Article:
The ozone layer shields the Earth from harmful UV radiation. Ozone depletion, weather, and the seasons cause different amounts of UV radiation to reach the Earth. The UV Index tells you how much. It predicts the next day's UV levels on a 1-11+ scale that helps you decide what to do to be safe in the sun. You can find out what the UV Index forecast is where you live by visiting the UV Index page and entering your zip code.
What follows is a description of each UV Index level, and tips to help you avoid harmful exposure to UV radiation.
Move your mouse over the UV Index scale to learn more about each UV level.
A UV Index reading of 11 or higher means extreme risk of harm from unprotected sun exposure. Try to avoid sun exposure during midday hours, from 10 a.m. to 4 p.m. Apply sunscreen with an SPF of at least 30 liberally every 2 hours.
It is possible to go outside when the UV Index is 11 or higher. Make sure you always seek shade, wear a hat, cover up, wear 99-100% UV-blocking sunglasses, and use sunscreen. Or you can opt to stay indoors and take the opportunity to relax with a good book rather than risk dangerous levels of sun exposure.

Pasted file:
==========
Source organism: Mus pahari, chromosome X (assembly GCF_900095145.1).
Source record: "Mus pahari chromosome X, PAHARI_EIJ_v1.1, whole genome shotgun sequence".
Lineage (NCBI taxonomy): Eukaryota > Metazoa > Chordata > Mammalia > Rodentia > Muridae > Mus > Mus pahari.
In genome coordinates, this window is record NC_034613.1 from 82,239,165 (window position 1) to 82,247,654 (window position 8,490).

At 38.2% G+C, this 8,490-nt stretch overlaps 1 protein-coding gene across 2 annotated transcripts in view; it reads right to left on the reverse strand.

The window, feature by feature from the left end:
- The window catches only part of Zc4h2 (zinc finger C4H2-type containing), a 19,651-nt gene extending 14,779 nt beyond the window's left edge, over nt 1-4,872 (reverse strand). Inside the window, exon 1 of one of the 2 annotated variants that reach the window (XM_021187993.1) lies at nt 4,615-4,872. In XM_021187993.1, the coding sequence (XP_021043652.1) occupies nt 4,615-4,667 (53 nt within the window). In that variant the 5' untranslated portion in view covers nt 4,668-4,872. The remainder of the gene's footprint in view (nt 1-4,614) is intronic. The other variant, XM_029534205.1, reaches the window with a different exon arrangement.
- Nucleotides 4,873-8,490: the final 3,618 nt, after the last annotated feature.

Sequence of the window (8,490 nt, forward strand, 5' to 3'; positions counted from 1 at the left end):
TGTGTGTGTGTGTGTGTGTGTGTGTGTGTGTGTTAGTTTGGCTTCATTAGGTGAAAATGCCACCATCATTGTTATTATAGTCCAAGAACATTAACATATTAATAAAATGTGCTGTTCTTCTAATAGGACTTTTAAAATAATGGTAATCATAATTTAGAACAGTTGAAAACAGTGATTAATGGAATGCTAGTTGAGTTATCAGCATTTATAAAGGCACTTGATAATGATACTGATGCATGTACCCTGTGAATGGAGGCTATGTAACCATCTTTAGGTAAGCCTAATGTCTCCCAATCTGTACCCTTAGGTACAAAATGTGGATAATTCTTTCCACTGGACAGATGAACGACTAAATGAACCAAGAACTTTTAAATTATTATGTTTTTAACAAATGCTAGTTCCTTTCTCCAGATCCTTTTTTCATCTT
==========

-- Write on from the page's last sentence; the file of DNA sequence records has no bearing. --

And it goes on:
A UV Index reading of 8 to 10 means very high risk of harm from unprotected sun exposure. Minimize sun exposure during midday hours, from 10 a.m. to 4 p.m. Protect yourself by liberally applying a sunscreen with an SPF of at least 30. Wear protective clothing and sunglasses to protect the eyes.
Be careful during routine outdoor activities such as gardening or playing sports. Remember that UV exposure is especially strong if you are working or playing between the peak hours of 10 a.m. and 4 p.m. Don't forget that spectators, as well as participants, need to wear sunscreen and eye protection to avoid too much sun.
A UV Index reading of 6 to 7 means high risk of harm from unprotected sun exposure. Apply a sunscreen with a SPF of at least 30. Wear a wide-brim hat and sunglasses to protect your eyes.
Wearing sunglasses protects the lids of your eyes as well as the lens.
A UV Index reading of 3 to 5 means moderate risk of harm from unprotected sun exposure.
An easy way to tell how much UV exposure you are getting is to look for your shadow:
A UV Index reading of 2 or less means low danger from the sun's UV rays for the average person:
Snow and water can reflect the sun's rays. Skiers and swimmers should take special care. Wear sunglasses or goggles, and apply sunscreen with an SPF of at least 30. Remember to protect areas that could be exposed to UV rays by the sun's reflection, including under the chin and nose.